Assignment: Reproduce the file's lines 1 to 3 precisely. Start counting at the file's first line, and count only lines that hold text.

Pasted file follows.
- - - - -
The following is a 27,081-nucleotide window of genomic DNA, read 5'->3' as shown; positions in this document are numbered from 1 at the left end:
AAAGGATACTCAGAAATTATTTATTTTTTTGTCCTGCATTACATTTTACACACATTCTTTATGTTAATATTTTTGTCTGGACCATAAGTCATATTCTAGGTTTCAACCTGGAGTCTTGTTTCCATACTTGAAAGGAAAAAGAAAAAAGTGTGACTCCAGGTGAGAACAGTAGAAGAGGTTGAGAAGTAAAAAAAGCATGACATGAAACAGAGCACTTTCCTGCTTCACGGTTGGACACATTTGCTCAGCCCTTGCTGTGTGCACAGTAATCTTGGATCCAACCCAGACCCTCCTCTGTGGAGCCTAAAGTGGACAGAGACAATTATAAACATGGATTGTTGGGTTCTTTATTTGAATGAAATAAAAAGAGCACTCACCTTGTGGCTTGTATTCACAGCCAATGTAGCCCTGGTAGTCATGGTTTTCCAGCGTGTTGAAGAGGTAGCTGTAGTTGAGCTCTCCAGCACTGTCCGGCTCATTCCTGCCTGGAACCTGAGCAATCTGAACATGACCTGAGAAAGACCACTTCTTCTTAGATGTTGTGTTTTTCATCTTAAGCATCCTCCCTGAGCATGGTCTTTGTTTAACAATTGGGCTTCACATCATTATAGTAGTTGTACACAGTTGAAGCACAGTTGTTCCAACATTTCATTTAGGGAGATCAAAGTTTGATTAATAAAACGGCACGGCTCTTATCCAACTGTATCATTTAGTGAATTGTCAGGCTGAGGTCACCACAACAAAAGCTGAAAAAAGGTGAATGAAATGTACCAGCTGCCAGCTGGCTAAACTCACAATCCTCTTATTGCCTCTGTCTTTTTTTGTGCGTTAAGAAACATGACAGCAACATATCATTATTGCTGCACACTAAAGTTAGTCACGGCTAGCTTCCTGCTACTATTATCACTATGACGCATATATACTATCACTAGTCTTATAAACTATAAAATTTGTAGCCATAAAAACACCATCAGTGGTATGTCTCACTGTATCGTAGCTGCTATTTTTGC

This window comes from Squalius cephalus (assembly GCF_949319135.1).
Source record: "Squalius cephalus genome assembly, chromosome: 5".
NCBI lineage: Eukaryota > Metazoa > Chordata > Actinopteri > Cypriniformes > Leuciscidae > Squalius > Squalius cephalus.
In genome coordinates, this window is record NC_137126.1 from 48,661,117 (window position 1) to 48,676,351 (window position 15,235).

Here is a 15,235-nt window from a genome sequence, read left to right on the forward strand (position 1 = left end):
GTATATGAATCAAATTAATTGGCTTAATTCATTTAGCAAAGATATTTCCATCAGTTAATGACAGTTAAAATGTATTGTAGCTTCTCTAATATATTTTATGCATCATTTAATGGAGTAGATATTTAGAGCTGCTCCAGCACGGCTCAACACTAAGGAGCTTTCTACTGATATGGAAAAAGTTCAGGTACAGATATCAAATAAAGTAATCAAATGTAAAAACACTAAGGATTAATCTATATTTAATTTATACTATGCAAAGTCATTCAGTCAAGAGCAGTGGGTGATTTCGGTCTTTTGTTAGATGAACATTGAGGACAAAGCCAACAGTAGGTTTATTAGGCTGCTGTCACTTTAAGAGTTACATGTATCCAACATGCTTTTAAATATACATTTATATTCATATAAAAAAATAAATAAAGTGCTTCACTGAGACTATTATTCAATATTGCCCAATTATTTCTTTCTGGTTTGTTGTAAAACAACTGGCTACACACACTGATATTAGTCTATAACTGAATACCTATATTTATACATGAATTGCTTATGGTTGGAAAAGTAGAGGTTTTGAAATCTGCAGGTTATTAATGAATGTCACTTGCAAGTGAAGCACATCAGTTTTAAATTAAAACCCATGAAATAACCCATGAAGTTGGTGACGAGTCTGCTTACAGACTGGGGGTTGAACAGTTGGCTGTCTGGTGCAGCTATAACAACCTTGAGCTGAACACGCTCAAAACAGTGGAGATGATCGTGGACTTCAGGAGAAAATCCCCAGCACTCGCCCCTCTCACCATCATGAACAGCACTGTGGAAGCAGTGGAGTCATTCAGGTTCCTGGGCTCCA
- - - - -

The following is a 27,081-nucleotide window of genomic DNA, read 5'->3' as shown; positions in this document are numbered from 1 at the left end:
AAAGGATACTCAGAAATTATTTATTTTTTTGTCCTGCATTACATTTTACACACATTCTTTATGTTAATATTTTTGTCTGGACCATAAGTCATATTCTAGGTTTCAACCTGGAGTCTTGTTTCCATACTTGAAAGGAAAAAGAAAAAAGTGTGACTCCAGGTGAGAACAGTAGAAGAGGTTGAGAAGTAAAAAAAGCATGACATGAAACAGAGCACTTTCCTGCTTCACGGTTGGACACATTTGCTCAGCCCTTGCTGTGTGCACAGTAATCTTGGATCCAACCCAGACCCTCCTCTGTGGAGCCTAAAGTGGACAGAGACAATTATAAACATGGATTGTTGGGTTCTTTATTTGAATGAAATAAAAAGAGCACTCACCTTGTGGCTTGTATTCACAGCCAATGTAGCCCTGGTAGTCATGGTTTTCCAGCGTGTTGAAGAGGTAGCTGTAGTTGAGCTCTCCAGCACTGTCCGGCTCATTCCTGCCTGGAACCTGAGCAATCTGAACATGACCTGAGAAAGACCACTTCTTCTTAGATGTTGTGTTTTTCATCTTAAGCATCCTCCCTGAGCATGGTCTTTGTTTAACAATTGGGCTTCACATCATTATAGTAGTTGTACACAGTTGAAGCACAGTTGTTCCAACATTTCATTTAGGGAGATCAAAGTTTGATTAATAAAACGGCACGGCTCTTATCCAACTGTATCATTTAGTGAATTGTCAGGCTGAGGTCACCACAACAAAAGCTGAAAAAAGGTGAATGAAATGTACCAGCTGCCAGCTGGCTAAACTCACAATCCTCTTATTGCCTCTGTCTTTTTTTGTGCGTTAAGAAACATGACAGCAACATATCATTATTGCTGCACACTAAAGTTAGTCACGGCTAGCTTCCTGCTACTATTATCACTATGACGCATATATACTATCACTAGTCTTATAAACTATAAAATTTGTAGCCATAAAAACACCATCAGTGGTATGTCTCACTGTATCGTAGCTGCTATTTTTGC

This window comes from Squalius cephalus (assembly GCF_949319135.1).